Chapter Two (The Spirit and The Soul )
The Soul According to Al-Ghazali
Al-Ghazali in his study of the soul introduces two kinds of psyche or essences: one deals with the animal and humane forces of the soul (the incentive and the perceptive). In this type of psychology, Al-Ghazali imitates Al-Farabi and Ibn-Sina, especially the latter, from whom he cites most of his opinions and beliefs. This is noticed when comparing his opinions in his book Maarej Al-Quods fi Madarej Merefat Al-Nafs , with those found in Ibn-Sina’s books Al-Najah and Ahwal Al-Nas.
In the second kind of psyche, however, Al-Gazali deals with the exercise of the soul, the discipline of morals, and the cure of bad manners. In this respect, Al-Gzali is totally creative and inventive, hardly imitating any of his preceding philosophers. In this area, he introduced new effective means to modify human behavior and rectify its defects, thus preceding modern psychologists and behavioral therapists in this respect. Al-Gazali was deeply concerned with studying the soul where he thought that knowing one’s self leads to knowing Allah which is mentioned in his book Maarej Al-Quods fi Madarej Al-Nafs . He states that he who knows himself knows his God, his characteristics and deeds, in addition to knowing the world, the angels, success and failure, the divine message and prophet hood, pain and happiness in the after world life, and finally the utmost joy which is meeting Allah, the Almighty.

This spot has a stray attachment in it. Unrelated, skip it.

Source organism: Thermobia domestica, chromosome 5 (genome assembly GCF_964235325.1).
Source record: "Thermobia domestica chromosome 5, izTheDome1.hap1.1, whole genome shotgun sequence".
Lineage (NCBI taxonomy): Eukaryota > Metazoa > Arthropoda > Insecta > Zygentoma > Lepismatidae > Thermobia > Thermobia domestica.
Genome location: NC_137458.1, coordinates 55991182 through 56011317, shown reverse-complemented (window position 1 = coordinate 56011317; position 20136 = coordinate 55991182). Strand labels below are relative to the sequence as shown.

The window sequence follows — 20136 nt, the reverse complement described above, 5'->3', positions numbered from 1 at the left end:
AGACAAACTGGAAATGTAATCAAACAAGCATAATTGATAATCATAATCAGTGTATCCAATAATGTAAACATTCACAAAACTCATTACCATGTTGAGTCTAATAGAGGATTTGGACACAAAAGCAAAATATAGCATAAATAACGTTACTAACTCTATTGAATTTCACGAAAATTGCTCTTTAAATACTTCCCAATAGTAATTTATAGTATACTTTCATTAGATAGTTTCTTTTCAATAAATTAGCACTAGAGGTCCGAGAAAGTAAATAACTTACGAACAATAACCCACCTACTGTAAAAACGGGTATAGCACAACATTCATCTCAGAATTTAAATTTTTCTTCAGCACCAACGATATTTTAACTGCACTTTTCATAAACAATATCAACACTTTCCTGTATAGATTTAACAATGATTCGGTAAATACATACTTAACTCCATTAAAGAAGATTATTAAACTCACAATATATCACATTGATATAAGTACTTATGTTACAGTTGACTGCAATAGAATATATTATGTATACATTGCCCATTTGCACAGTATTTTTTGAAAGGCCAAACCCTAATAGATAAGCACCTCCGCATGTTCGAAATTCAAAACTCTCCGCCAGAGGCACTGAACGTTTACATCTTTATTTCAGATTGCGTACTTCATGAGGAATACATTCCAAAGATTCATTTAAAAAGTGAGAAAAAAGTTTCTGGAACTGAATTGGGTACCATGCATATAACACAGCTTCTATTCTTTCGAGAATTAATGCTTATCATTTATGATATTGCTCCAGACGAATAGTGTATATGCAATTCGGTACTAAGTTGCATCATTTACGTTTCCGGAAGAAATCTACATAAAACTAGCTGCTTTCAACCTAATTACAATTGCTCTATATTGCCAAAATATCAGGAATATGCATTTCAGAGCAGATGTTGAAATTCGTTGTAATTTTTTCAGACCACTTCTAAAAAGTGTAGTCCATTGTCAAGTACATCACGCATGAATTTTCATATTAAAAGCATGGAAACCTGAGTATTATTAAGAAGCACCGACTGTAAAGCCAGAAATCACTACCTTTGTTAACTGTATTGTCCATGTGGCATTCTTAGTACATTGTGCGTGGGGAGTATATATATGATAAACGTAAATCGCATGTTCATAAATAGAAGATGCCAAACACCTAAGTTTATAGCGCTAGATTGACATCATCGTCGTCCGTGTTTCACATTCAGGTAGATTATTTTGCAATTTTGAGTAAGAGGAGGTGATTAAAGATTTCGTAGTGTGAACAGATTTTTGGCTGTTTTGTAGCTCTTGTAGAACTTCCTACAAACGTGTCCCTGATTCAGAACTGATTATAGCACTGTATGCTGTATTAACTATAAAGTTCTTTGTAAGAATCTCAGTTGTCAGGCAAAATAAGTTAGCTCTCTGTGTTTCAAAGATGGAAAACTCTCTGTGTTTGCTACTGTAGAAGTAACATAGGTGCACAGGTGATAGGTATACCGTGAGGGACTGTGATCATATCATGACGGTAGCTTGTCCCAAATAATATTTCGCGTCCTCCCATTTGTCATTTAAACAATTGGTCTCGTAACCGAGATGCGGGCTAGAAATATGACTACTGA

The above mentioned regarding Al-Gazali’s approach denotes his concern with the study of psychology which is different from the Greek studies which considered it one of the fields of knowledge. He studied psychology with a religious motive which leads to the knowledge of Allah and the secrets of the universe.
First we start by reviewing Al-Gazali’s traditional opinions in the human and animal forces of the soul in which he follows previous philosophers like Ibn-Sina. He closely follows the approaches of Ibn-Sina, Al-Farabi, and Aristotle in their claim that there are three souls: the vegetarian, the animal, and the humane. Al-Gazali defines the vegetarian soul as: ”The foremost perfection of a normal mechanical body needed for feeding, growing and reproduction”. The animal soul, however, is: ”The foremost perfection of a normal mechanical body which realizes the particles and moves with the will”. The humane soul is: ”The foremost perfection of a normal mechanical body in the deeds done with mental choice and deduction, and in conceiving matters in general”. It is noticed that Al-Gazali definitions of the soul is similar to those of Al-Farabi and Ibn-Sina who were also influenced with Aristotle. He claims that the soul is ”the foremost perfection” i.e. not by means of, or through, other perfection. With ”normal body” he means not artificial; ”mechanical”, however, denotes that it has tools needed for the second and third perfection. Al-Gazali’s terminology, however, indicates his influence by Ibn-Sina who uses the same words in his own definitions.